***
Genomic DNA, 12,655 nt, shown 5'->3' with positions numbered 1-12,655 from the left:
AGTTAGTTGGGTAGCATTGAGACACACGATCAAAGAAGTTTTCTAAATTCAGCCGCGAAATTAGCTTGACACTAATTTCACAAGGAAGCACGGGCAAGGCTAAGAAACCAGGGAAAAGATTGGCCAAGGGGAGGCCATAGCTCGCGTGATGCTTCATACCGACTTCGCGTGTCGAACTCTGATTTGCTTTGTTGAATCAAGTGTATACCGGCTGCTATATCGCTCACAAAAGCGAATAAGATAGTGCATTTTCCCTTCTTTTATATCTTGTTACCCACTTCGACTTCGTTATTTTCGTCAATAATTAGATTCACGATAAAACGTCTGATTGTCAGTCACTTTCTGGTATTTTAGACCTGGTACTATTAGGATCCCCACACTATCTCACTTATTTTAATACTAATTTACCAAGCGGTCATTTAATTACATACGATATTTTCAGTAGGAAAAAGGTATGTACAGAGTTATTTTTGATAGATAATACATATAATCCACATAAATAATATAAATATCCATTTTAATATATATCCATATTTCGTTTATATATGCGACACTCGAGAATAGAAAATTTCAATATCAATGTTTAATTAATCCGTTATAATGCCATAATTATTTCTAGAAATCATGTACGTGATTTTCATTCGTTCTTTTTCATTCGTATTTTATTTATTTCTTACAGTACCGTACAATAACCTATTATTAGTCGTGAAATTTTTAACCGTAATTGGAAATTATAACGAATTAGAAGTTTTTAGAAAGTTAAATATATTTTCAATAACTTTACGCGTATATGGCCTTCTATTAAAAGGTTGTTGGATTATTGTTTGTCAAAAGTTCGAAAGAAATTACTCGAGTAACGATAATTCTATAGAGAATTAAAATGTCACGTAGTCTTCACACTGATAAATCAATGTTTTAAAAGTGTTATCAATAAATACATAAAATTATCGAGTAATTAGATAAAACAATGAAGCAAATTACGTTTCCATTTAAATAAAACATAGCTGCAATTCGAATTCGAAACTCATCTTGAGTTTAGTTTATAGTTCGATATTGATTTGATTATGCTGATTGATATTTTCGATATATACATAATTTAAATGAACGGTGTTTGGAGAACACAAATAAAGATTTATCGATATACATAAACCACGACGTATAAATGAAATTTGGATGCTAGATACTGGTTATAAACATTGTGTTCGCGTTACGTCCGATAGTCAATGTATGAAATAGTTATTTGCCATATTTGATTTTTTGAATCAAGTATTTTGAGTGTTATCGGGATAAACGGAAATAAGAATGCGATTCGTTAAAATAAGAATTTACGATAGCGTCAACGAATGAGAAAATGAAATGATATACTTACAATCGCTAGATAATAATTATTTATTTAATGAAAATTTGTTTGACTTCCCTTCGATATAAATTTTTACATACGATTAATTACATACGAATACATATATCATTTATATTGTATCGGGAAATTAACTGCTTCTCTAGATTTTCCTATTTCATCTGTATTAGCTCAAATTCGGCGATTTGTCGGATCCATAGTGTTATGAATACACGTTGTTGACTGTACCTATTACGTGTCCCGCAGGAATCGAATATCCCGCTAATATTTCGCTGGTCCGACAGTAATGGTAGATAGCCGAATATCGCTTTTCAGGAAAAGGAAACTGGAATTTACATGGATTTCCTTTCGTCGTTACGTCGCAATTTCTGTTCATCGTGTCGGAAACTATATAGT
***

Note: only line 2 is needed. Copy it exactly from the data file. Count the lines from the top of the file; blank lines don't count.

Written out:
AGTTAGTTGGGTAGCATTGAGACACACGATCAAAGAAGTTTTCTAAATTCAGCCGCGAAATTAGCTTGACACTAATTTCACAAGGAAGCACGGGCAAGGCTAAGAAACCAGGGAAAAGATTGGCCAAGGGGAGGCCATAGCTCGCGTGATGCTTCATACCGACTTCGCGTGTCGAACTCTGATTTGCTTTGTTGAATCAAGTGTATACCGGCTGCTATATCGCTCACAAAAGCGAATAAGATAGTGCATTTTCCCTTCTTTTATATCTTGTTACCCACTTCGACTTCGTTATTTTCGTCAATAATTAGATTCACGATAAAACGTCTGATTGTCAGTCACTTTCTGGTATTTTAGACCTGGTACTATTAGGATCCCCACACTATCTCACTTATTTTAATACTAATTTACCAAGCGGTCATTTAATTACATACGATATTTTCAGTAGGAAAAAGGTATGTACAGAGTTATTTTTGATAGATAATACATATAATCCACATAAATAATATAAATATCCATTTTAATATATATCCATATTTCGTTTATATATGCGACACTCGAGAATAGAAAATTTCAATATCAATGTTTAATTAATCCGTTATAATGCCATAATTATTTCTAGAAATCATGTACGTGATTTTCATTCGTTCTTTTTCATTCGTATTTTATTTATTTCTTACAGTACCGTACAATAACCTATTATTAGTCGTGAAATTTTTAACCGTAATTGGAAATTATAACGAATTAGAAGTTTTTAGAAAGTTAAATATATTTTCAATAACTTTACGCGTATATGGCCTTCTATTAAAAGGTTGTTGGATTATTGTTTGTCAAAAGTTCGAAAGAAATTACTCGAGTAACGATAATTCTATAGAGAATTAAAATGTCACGTAGTCTTCACACTGATAAATCAATGTTTTAAAAGTGTTATCAATAAATACATAAAATTATCGAGTAATTAGATAAAACAATGAAGCAAATTACGTTTCCATTTAAATAAAACATAGCTGCAATTCGAATTCGAAACTCATCTTGAGTTTAGTTTATAGTTCGATATTGATTTGATTATGCTGATTGATATTTTCGATATATACATAATTTAAATGAACGGTGTTTGGAGAACACAAATAAAGATTTATCGATATACATAAACCACGACGTATAAATGAAATTTGGATGCTAGATACTGGTTATAAACATTGTGTTCGCGTTACGTCCGATAGTCAATGTATGAAATAGTTATTTGCCATATTTGATTTTTTGAATCAAGTATTTTGAGTGTTATCGGGATAAACGGAAATAAGAATGCGATTCGTTAAAATAAGAATTTACGATAGCGTCAACGAATGAGAAAATGAAATGATATACTTACAATCGCTAGATAATAATTATTTATTTAATGAAAATTTGTTTGACTTCCCTTCGATATAAATTTTTACATACGATTAATTACATACGAATACATATATCATTTATATTGTATCGGGAAATTAACTGCTTCTCTAGATTTTCCTATTTCATCTGTATTAGCTCAAATTCGGCGATTTGTCGGATCCATAGTGTTATGAATACACGTTGTTGACTGTACCTATTACGTGTCCCGCAGGAATCGAATATCCCGCTAATATTTCGCTGGTCCGACAGTAATGGTAGATAGCCGAATATCGCTTTTCAGGAAAAGGAAACTGGAATTTACATGGATTTCCTTTCGTCGTTACGTCGCAATTTCTGTTCATCGTGTCGGAAACTATATAGT